Monday, May 29, 2023
    HomeLifestyleExpert advice on how to invest your money ethically

    Expert advice on how to invest your money ethically

    Lisa Johnson, 49, has always been climate conscious.

    She is a member of her local sustainability network in Cheshire, doesn’t eat meat or dairy and drives an electric car.

    Lisa has been self-employed for 13 years, running her own organic beauty brand, LJ Natural and does her business and personal banking through ethical-focused bank Triodos.

    She already pays a small amount into a personal pension set-up through her financial adviser but is starting to think about making sure it reflects her “green values.”

    Lisa says: “My business is very sustainable and eco-minded. However, I’m clueless when it comes to money and investments.

    “It has always been on my to-do list to make sure I am invested in ethical things through my pension and have asked my adviser about it.

    “I would rather know it is somewhere that doesn’t keep me awake at night.”

    She says retirement feels a long way off so she is unconcerned about the financial performance of her pot but says it feels more important that her money is somewhere ethical.

    Lisa adds: “I don’t like to think of it being used in any fossil fuel-related businesses or by companies that ‘greenwash’ or don’t treat people fairly.”

    We asked three financial experts for their tips.

    Alena Zavarin, chartered financial planner, Anderson Financial Management:

    When it comes to green finance, pensions are often forgotten but they contain a lot more potential for change than a bank account because the capital in each pot is used to support underlying companies via investments.

    Sustainability comes in many shades of green, so it makes sense for Lisa to work out her criteria before making any changes.

    Lisa’s existing provider may offer sustainable portfolios or funds, so take time to understand what their offer is and how that aligns with your requirements

    Sustainable finance has evolved, and she won’t be required to pay a premium for ethical investment nor will she have to sacrifice performance to follow her beliefs – research links sound sustainability standards with better operational performance and cost of capital, making sustainable investments just as financially viable as their conventional counterparts.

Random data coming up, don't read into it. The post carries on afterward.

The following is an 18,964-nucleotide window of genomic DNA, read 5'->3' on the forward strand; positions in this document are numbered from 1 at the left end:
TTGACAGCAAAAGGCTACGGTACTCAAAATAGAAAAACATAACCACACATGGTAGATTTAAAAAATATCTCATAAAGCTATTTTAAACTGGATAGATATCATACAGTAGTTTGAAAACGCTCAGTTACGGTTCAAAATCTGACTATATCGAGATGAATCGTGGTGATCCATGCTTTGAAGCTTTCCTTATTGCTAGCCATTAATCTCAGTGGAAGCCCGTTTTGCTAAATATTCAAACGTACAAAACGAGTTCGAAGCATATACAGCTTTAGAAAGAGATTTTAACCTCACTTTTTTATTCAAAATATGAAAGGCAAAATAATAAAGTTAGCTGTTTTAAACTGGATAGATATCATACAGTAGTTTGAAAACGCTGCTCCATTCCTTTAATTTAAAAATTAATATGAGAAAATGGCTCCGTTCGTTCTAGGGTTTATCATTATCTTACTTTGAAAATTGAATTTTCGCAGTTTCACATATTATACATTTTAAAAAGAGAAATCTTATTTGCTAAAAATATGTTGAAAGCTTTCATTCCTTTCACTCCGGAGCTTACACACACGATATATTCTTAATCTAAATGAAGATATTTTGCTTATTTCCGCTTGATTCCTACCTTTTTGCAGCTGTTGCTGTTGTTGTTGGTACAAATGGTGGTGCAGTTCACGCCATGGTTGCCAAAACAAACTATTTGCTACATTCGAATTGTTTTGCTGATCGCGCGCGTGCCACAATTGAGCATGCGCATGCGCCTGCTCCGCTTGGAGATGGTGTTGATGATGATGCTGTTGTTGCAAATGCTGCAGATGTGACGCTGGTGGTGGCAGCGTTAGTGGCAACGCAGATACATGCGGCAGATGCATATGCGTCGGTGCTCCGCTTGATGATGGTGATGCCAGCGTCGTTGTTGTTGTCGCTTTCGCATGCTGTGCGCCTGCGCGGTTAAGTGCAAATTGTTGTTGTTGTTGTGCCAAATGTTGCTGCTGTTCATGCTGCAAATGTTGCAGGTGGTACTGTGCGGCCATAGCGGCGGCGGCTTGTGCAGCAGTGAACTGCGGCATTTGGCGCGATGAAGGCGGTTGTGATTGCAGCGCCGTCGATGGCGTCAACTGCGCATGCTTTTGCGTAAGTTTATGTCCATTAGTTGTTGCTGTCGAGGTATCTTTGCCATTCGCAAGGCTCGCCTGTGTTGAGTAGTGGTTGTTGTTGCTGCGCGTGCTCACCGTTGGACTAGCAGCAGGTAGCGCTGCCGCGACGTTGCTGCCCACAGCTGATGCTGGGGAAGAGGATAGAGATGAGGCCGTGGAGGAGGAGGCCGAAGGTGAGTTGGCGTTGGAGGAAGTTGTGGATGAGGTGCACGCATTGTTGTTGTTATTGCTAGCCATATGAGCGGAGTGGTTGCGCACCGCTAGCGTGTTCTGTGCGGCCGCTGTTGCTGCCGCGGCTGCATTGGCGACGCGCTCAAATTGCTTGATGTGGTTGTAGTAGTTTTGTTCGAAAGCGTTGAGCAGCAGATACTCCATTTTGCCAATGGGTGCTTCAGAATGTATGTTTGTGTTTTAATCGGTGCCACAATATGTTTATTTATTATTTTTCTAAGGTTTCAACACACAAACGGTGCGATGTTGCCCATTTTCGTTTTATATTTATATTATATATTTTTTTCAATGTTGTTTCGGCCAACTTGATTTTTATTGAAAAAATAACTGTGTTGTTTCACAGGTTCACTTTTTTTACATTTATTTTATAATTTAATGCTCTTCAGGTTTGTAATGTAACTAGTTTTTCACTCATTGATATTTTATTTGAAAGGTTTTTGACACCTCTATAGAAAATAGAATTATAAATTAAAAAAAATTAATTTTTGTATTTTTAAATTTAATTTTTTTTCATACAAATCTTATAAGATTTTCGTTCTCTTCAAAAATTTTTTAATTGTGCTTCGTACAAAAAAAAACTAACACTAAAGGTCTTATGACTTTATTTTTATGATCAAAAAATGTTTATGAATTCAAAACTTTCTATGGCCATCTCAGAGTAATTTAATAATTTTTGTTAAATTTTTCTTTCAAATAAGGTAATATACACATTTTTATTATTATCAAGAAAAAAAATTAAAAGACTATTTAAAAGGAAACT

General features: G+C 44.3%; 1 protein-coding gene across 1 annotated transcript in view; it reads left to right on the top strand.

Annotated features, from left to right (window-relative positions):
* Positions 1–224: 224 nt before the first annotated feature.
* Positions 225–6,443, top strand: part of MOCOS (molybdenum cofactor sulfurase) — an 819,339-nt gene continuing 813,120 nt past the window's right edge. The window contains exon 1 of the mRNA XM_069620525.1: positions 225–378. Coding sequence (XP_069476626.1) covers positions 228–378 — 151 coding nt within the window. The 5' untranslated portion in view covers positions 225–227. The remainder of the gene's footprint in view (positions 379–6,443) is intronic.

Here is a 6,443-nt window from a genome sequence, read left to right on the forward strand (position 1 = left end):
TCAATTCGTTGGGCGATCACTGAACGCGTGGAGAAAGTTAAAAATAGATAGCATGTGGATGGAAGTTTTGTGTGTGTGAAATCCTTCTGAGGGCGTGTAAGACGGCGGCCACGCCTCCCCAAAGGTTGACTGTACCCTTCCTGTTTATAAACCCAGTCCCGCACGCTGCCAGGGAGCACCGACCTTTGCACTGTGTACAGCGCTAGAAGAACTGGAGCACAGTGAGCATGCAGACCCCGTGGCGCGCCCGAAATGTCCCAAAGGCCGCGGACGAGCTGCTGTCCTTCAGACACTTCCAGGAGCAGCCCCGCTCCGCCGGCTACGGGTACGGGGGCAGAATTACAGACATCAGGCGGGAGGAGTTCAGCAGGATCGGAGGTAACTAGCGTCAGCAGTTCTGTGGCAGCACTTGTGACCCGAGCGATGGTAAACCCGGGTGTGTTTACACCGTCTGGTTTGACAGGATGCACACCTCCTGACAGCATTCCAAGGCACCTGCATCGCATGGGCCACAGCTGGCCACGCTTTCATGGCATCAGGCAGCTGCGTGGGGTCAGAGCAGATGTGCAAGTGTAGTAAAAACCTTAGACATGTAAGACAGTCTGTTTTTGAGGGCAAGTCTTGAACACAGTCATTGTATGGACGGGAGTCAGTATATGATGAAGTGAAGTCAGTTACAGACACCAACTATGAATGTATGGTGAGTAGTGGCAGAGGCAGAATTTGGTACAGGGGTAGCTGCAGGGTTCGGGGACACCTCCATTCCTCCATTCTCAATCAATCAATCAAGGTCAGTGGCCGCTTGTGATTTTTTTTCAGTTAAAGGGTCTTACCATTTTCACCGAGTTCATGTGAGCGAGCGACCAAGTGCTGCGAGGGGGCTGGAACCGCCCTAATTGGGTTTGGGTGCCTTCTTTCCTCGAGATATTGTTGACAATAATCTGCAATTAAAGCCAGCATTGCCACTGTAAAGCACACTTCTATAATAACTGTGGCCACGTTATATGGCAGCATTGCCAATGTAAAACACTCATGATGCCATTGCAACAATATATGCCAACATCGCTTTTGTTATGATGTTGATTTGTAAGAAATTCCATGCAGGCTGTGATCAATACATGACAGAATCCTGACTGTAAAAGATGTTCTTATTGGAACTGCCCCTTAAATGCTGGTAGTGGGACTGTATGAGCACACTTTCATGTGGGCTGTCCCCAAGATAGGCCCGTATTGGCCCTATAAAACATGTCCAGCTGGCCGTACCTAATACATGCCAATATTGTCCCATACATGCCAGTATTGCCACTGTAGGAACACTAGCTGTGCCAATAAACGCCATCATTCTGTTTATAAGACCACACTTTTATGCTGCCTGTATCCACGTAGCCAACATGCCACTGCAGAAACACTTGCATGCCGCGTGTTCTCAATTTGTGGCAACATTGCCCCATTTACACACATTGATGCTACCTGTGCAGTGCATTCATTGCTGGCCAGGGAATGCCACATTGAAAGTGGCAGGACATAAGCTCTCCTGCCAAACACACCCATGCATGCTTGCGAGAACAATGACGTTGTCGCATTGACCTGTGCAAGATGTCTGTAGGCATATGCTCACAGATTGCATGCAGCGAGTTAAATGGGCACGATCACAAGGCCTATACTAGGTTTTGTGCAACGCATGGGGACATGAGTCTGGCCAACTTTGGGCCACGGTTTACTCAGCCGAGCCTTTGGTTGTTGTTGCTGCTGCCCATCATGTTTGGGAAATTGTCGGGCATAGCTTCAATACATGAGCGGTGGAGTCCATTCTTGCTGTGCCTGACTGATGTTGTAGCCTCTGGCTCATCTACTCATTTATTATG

Greener investments are often associated with more concentrated portfolios because “bad” companies are filtered out. Lisa should make sure her pension is still diversified and invested in line with her risk level, especially as she gets closer to retirement age.

    She also isn’t tied to an employer-sponsored scheme so can always shop around or use an adviser specialising in sustainable investments.

    Dale Scorer, senior financial planner, EQ Investors:

    Lisa can check her pension investments by logging on to her provider’s online portal or contact her pension provider to find out what funds she is currently invested in.

    She then needs to do some research on the fund factsheet, which will say if there are any ethical considerations or exclusions.

    If the funds do not align with your values, you need to do some research on your pension investment choices.

    Look for funds that have words such as “sustainable”, “ethical”, “green”, “positive impact”, “ESG” (Environmental, Social and Governance), “socially responsible”, “environmental”, “climate action” and make a shortlist of these funds and consider their objectives as well as the risk grading.

    It is also important to monitor your pension investments regularly to ensure they continue to align with your values and remain ethical.

    Tanya Pein, investment adviser at In2 Planning:

    Unifying your pension planning with your values is not only satisfying at the personal level, but also a wise financial decision: investment funds that recognise these profound macroeconomic shifts are well placed for strong investment returns over the years to come.

    As rising consumption, population growth and finite resources collide, many new opportunities are arising globally for investment in addressing the economic impacts.

    There are plenty of investment options that prioritise sustainability, while offering strong financial returns. Lisa can choose from funds across every sector of the economy, and every region of the world.

    But greenwashing does go on. There are no guarantees, and equally no legally binding definitions of “green”, “sustainable” and “ethical” as yet, although the Financial Conduct Authority is slowly moving in that direction. For now, choosing a long-standing investment fund can be a good way to protect your hard-earned savings from greenwashing.

    Older ethical investment funds operate on an exclusion basis, so you can be reassured that you are not profiting from the arms industry etc.

    In recent years, a positive investment approach has emerged alongside exclusions, whereby funds focus on sectors that positively contribute to the wellbeing of people and planet. Clean energy is a popular choice, but look at the water sector too. This sector is key to human survival, central to a world of continued population growth and resilient to pandemic shocks.

    Right now, 198 countries are reporting on their legal obligations under the 2015 Paris Agreement to slow down climate change. Those legal obligations prompt many investment opportunities, and it is a wise investor that now reviews their portfolio and places sustainability at its centre.



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